With just 90 days left until the general election, a new candidate has joined the race for president – in a last-minute challenge to Donald Trump. 

Forty-year-old Evan McMullin is a final hope for some conservatives unhappy with the GOP choice for president. The relatively unknown Republican has been a CIA operative, a House GOP adviser and worked for Goldman Sachs.

Kyle Green / Idaho Statesman

People stood for hours Tuesday in a line that snaked around several blocks of downtown Boise for a chance to take part in the Idaho Democratic Caucuses. In Bannock County, party faithfuls stood outside in a snowstorm, waiting for their chance. In many parts of Idaho, the caucus system was overwhelmed by an enthusiastic turnout.

Caucuses across the state were expected to close the doors at 7 p.m. Mountain Time. But the line in downtown Boise had already wrapped around three city blocks an hour before the event was supposed to begin, forcing the delay.

Ada County Statehouse Capitol Building Secretary of State Denney
Frankie Barnhill / Boise State Public Radio

Idaho’s Secretary of State says he won’t put up billboards advertising the state’s Democratic caucus on March 22.

Lawerence Denney came under fire this week from the Idaho Democratic Party, which objects to 22 state-funded billboards that advertise the state’s presidential primary on March 8. The primary is solely for the Republican and Constitution parties, after Democrats chose to hold their event at a later time.

Jessica Robinson / Northwest News Network

The Idaho House is set to vote Monday on a bill that would move Idaho’s presidential primary from May to March. Lawmakers are considering the change because of a 2012 event.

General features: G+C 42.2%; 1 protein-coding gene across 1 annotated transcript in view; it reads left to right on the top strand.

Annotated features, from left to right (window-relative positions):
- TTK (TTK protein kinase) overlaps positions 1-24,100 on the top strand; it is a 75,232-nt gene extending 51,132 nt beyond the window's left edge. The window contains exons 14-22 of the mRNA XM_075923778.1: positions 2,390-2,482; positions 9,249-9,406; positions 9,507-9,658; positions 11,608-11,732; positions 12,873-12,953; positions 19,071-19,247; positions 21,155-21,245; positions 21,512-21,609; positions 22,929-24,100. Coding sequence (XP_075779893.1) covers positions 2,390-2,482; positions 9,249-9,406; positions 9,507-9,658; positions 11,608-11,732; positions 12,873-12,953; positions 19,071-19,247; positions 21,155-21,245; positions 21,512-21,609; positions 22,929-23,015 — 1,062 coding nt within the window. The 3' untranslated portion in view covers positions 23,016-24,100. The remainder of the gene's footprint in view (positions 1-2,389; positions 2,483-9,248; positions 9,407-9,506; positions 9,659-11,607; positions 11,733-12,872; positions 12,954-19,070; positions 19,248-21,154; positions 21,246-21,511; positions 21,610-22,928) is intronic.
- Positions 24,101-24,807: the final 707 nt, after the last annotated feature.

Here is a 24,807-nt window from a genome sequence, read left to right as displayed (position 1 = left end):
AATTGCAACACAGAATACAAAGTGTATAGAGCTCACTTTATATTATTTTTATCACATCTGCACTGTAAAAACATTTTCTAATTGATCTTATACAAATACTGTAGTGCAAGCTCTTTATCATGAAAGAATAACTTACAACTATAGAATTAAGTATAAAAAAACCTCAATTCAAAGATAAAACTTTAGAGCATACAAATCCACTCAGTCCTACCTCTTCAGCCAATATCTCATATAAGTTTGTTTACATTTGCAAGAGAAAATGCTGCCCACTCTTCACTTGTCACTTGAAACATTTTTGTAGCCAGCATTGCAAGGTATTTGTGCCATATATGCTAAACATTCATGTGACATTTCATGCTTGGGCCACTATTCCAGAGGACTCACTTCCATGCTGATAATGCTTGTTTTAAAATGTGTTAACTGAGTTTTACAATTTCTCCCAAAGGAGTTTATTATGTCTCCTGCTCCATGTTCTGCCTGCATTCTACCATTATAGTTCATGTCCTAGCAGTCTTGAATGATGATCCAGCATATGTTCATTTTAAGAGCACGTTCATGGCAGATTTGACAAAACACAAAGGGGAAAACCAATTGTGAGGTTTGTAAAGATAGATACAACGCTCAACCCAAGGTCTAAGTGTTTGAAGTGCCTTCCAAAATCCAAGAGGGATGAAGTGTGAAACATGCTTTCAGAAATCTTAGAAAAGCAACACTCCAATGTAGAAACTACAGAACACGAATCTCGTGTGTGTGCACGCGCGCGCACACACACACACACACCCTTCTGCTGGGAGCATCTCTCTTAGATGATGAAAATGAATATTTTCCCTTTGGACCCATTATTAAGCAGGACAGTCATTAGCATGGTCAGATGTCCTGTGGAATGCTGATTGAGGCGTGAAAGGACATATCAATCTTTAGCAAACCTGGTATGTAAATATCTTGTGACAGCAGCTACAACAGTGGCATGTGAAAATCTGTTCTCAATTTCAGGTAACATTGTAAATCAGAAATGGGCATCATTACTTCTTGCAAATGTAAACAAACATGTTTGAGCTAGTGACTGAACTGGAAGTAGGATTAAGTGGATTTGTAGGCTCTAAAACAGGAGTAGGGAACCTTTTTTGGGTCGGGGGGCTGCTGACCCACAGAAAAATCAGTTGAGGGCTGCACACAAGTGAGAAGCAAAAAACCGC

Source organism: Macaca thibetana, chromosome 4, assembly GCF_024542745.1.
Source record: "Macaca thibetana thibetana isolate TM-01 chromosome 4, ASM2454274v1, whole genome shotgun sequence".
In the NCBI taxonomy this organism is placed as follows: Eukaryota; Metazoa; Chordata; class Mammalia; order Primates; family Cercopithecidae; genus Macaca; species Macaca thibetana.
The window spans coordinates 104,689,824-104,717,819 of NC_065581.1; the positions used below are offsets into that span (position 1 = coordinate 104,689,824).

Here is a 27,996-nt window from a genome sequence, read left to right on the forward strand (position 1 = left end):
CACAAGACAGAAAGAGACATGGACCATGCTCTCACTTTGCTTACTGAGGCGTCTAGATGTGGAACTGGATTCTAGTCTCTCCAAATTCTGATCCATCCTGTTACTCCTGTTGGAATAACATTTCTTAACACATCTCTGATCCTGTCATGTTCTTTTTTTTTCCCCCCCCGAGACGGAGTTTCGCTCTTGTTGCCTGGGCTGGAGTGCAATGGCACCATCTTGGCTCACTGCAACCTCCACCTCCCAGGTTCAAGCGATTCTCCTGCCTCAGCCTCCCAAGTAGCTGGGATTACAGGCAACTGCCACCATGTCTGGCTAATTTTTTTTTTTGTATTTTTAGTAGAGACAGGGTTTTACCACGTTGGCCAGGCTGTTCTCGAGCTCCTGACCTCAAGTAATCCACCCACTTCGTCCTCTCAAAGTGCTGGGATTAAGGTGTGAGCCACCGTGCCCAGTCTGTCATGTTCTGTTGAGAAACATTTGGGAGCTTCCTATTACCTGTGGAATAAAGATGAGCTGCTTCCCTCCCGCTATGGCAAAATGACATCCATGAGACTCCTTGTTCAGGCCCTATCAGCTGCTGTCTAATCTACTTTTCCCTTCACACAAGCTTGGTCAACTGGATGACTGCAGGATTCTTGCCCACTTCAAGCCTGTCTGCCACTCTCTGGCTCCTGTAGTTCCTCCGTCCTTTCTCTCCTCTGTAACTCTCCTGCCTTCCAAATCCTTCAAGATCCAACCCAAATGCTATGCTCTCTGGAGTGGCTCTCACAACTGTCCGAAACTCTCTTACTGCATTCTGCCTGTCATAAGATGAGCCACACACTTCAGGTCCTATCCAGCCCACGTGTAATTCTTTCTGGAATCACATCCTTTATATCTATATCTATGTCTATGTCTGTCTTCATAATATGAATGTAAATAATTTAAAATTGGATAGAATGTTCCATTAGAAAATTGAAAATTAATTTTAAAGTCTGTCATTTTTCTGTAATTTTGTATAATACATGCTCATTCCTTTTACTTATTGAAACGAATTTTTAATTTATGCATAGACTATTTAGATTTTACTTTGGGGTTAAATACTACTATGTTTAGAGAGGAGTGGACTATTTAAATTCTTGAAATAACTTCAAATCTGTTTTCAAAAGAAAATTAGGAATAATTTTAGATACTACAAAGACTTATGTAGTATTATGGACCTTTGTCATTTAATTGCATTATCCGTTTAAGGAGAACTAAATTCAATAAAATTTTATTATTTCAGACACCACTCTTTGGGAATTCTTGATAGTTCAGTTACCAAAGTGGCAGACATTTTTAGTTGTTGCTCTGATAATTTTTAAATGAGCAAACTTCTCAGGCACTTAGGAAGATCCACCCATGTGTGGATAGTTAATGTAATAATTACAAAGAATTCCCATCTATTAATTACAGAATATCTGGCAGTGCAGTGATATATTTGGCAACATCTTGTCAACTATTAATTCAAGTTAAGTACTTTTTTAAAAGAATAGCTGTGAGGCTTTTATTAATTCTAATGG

In the winter of 2012, all eyes were on the crowded field of Republican presidential candidates. And Idaho’s Republican Party didn’t want to wait until the state-run election in May to let party members weigh in.

Republican voters lined up in school gyms across the state for a party caucus. And it was messy.

elections, voting, vote booth
Emilie Ritter Saunders / Boise State Public Radio

This story was updated Nov. 21, 2014 

Idaho's voter participation in this year's general election was the lowest ever.

Secretary of State Ben Ysursa tells the Spokesman Review that nearly 37 percent of Idaho's voting-age population cast a ballot Nov. 4.

Ysursa described the results as "abysmal," and urged the need to turn the number around.

Adam Cotterell / Boise State Public Radio

It's Election Day! Maybe you’ve been closely following the races and you know the issues and how you'll cast your ballot. But maybe you don’t actually know how or where or when to vote.

So, here are a few pieces of information to help you out.

Polls are open from 8:00 am to 8:00 pm.

Samantha Wright / Boise State Public Radio

It’s no secret that young voters are less likely to vote than older voters. The U.S. Census Bureau reports that in every presidential election since 1964, 18-to 24-year-olds voted at lower rates than all other age groups. In the last mid-term election, 21.3 percent of 18-to 24-year-olds voted. The number was almost three times higher for those 65 and over.